"Degrading treatment" of whistleblowers condemned in Scottish Parliament

Dr Bill Wilson MSP (SNP) condemned the degrading treatment of whistleblowers today while attempting to get the Scottish Government to acknowledge the importance of WikiLeaks. The Scottish Government was prevented from commenting on this topic by the Presiding Officer.

Dr Wilson raised the issue of WikiLeaks after asking the Scottish Government what actions it takes to encourage and protect whistleblowers in Scottish public services, or those working for companies fulfilling public contracts. He said, “Would the Scottish Government agree that, with reference to whistleblowing, WikiLeaks provides a valuable service and therefore that individuals who provide information to it, such as Bradley Manning, should be viewed as heroes rather than villains, but that however you view them they should be not be subjected to cruel or degrading treatment and that subjecting individuals to prolonged isolation is a form of torture?”

US army whistleblower Private Bradley Manning was imprisoned and is allegedly held under punitive conditions for releasing, through the WikiLeaks site, a classified video of a United States Apache helicopter firing on civilians in New Baghdad in 2007.

Jim Mather, the Scottish Government Minister for Enterprise, Energy and Tourism, answered the first question with reference to the Civil Service Code and the Public Interest Disclosure Act of 1998 but was prevented from answering the second question by the Presiding Officer, who said, “I’m sorry. That has absolutely no remit within the workings of Scottish Government at all, and I am not going to call the Minister to respond.”

Speaking afterwards, Dr Wilson said, “True democracy depends upon an informed electorate. Free media are essential for this. When governments and vested interests seek to silence dissident voices we should resist and stand up for those who draw attention to human rights abuses, often at great personal risk.

“Unfortunately, the UK Government is not only failing to help Bradley Manning, who qualifies for UK citizenship by virtue of his mother, it is also failing to condemn the inhumane treatment he appears to be suffering at the hands of US authorities. I am sure that the people of Scotland would wish their government to stand up for human rights, but as a devolved institution it appears the Scottish Government is voiceless. This is yet another reason why Scotland should be independent: so that we can be a strong moral force in the world.”

“I support the work of WikiLeaks and those brave individuals using it to expose wrongdoing. As I said in the Chamber today, people like Bradley Manning should be praised as heroes rather than condemned as villains.”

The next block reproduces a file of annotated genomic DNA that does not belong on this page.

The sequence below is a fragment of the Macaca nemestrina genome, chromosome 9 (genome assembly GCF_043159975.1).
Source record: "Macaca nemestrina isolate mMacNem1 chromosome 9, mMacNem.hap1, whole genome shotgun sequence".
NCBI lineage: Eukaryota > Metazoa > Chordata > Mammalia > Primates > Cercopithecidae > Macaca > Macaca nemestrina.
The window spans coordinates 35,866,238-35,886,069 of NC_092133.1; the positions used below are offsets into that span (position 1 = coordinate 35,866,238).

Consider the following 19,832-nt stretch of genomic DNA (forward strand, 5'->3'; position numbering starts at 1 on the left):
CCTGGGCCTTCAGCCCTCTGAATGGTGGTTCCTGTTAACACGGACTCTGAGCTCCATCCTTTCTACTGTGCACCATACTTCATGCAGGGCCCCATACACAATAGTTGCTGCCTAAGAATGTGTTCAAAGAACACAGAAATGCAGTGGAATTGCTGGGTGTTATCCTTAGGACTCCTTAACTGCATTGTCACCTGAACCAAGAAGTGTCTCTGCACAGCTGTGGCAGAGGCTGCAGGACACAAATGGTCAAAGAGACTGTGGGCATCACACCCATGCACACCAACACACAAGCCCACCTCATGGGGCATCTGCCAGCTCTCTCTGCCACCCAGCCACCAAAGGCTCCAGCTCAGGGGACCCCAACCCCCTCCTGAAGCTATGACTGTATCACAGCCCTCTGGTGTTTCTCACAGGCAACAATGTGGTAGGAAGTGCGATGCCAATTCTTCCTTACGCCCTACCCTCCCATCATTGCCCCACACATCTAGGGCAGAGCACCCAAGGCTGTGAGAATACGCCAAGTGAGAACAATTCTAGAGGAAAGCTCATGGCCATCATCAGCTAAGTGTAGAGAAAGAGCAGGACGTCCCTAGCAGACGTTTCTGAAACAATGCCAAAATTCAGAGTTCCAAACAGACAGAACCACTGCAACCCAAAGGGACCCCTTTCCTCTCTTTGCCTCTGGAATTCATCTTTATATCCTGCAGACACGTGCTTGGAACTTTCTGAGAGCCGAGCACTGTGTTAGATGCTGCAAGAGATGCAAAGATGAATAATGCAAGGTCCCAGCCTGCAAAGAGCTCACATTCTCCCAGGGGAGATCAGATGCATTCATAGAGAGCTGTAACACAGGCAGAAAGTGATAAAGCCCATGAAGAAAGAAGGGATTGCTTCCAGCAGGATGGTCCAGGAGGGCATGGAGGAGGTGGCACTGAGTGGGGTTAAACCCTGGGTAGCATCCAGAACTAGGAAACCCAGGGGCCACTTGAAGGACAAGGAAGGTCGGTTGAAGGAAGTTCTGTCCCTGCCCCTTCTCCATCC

Notes to Editors

1. Text of questions and answers

Bill Wilson: (S3O-13288) To ask the Scottish Government what actions it takes to encourage and protect whistleblowers in Scottish public services, or those working for companies fulfilling public contracts.

Jim Mather: The Scottish Government has an established policy for Scottish Government staff on whistleblowing, which is based on the provisions of the Civil Service Code and Public Interest Disclosure Act of 1998 (the policy is published on the SG website) and also within NHS Scotland the relevant national policy states that organisations must welcome the raising of issues and concerns and promote this as a measure to ensure employee satisfaction and ultimately lead to improvements in patient care, and that employees must also be assured that no victimisation as a result of raising a concern will be tolerated by the organisation. It’s a matter for individual local authorities to ensure that their staff are aware of the policies in place to encourage and protect whistleblowers. As far as contracts between the Scottish Government and providers of goods and services are concerned, we do not normally include clauses on the relationship between the contractor and staff beyond those that are necessary for the performance of the contract.

Bill Wilson: Would the Scottish Government agree that, with reference to whistleblowing, WikiLeaks provides a valuable service and therefore that individuals who provide information to it, such as Bradley Manning, should be viewed as heroes rather than villains, but that however you view them they should be not be subjected to cruel or degrading treatment and that subjecting individuals to prolonged isolation is a form of torture?

Presiding Officer: I’m sorry. That has absolutely no remit within the workings of Scottish Government at all, and I am not going to call the Minister to respond.

2. Background information

Bradley Manning website
http://www.bradleymanning.org

UK must intervene to stop the torture of Bradley Manning